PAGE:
Alcohol Fermentation

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This photo shows large cylindrical fermentation tanks stacked one on top of the other.
Fermentation of grape juice into wine produces CO2 as a byproduct. Fermentation tanks have valves so that the pressure inside the tanks created by the carbon dioxide produced can be released. Source: OpenStax Biology 2e

OpenStax Biology 2e

Alcohol fermentation produces ethanol. The first chemical reaction of alcohol fermentation is the following (CO2 does not participate in the second reaction):

The first reaction is catalyzed by pyruvate decarboxylase, a cytoplasmic enzyme, with a coenzyme of thiamine pyrophosphate (TPP, derived from vitamin B1 and also called thiamine). A carboxyl group is removed from pyruvic acid, releasing carbon dioxide as a gas. The loss of carbon dioxide reduces the size of the molecule by one carbon, producing acetaldehyde. The second reaction is catalyzed by alcohol dehydrogenase to oxidize NADH to NAD+ and reduce acetaldehyde to ethanol. The fermentation of pyruvic acid by yeast produces the ethanol found in alcoholic beverages. Ethanol tolerance of yeast is variable, ranging from about 5 percent to 21 percent, depending on the yeast strain and environmental conditions.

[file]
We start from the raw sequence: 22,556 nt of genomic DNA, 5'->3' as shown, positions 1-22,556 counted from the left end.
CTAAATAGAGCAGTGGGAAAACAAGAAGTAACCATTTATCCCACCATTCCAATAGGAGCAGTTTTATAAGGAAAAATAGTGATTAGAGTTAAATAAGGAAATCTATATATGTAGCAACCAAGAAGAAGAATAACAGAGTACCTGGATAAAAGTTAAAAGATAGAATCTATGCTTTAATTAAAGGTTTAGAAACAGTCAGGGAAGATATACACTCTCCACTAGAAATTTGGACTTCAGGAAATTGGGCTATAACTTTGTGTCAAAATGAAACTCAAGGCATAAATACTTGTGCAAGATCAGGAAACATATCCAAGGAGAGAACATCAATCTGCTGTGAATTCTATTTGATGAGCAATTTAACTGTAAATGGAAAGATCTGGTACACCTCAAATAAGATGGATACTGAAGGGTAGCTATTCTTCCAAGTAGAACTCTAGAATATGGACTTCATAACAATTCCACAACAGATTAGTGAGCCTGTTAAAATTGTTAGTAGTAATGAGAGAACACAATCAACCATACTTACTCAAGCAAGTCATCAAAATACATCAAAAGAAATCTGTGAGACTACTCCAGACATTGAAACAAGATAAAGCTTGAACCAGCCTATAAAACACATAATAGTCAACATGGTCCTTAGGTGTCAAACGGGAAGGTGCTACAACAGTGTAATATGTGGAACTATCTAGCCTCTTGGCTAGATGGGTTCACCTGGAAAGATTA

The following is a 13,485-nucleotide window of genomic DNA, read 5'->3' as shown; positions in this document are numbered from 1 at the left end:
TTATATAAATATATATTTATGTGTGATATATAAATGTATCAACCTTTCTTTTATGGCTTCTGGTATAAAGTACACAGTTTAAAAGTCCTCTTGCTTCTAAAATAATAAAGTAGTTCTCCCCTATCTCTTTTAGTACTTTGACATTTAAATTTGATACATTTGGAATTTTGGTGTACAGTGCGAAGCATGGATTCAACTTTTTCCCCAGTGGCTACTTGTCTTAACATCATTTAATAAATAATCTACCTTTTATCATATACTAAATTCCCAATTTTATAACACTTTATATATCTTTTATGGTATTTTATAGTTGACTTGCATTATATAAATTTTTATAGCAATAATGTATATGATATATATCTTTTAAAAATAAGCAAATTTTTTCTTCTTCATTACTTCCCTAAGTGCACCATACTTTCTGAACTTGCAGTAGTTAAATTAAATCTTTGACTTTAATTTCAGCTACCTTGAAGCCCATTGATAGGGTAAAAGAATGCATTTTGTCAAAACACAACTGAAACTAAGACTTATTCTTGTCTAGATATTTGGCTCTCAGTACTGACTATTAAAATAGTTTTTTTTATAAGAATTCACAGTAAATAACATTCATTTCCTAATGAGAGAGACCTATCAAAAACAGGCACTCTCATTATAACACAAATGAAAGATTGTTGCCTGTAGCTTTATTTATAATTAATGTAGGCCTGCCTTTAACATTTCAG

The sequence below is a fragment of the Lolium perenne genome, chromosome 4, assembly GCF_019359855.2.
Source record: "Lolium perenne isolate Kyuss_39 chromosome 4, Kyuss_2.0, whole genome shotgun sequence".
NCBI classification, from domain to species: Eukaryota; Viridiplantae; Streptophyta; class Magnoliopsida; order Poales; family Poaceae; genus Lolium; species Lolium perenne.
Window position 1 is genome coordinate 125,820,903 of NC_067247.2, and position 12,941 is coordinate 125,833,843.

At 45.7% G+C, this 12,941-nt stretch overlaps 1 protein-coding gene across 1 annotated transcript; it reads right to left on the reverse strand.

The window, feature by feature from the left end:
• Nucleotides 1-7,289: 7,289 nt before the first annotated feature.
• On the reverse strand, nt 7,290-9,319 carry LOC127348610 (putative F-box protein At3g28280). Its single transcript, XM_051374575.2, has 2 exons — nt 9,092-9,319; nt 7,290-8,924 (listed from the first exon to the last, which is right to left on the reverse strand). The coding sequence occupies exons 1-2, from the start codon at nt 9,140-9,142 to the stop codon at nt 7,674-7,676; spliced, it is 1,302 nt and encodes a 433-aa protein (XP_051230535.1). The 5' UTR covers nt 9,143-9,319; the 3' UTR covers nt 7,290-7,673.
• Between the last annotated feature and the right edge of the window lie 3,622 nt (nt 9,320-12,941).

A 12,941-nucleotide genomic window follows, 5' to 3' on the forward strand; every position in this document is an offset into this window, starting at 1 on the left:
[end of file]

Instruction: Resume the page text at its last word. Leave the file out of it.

Source:

Clark, M., Douglas, M., Choi, J. Biology 2e. Houston, Texas: OpenStax. Access for free at: https://openstax.org/details/books/biology-2e


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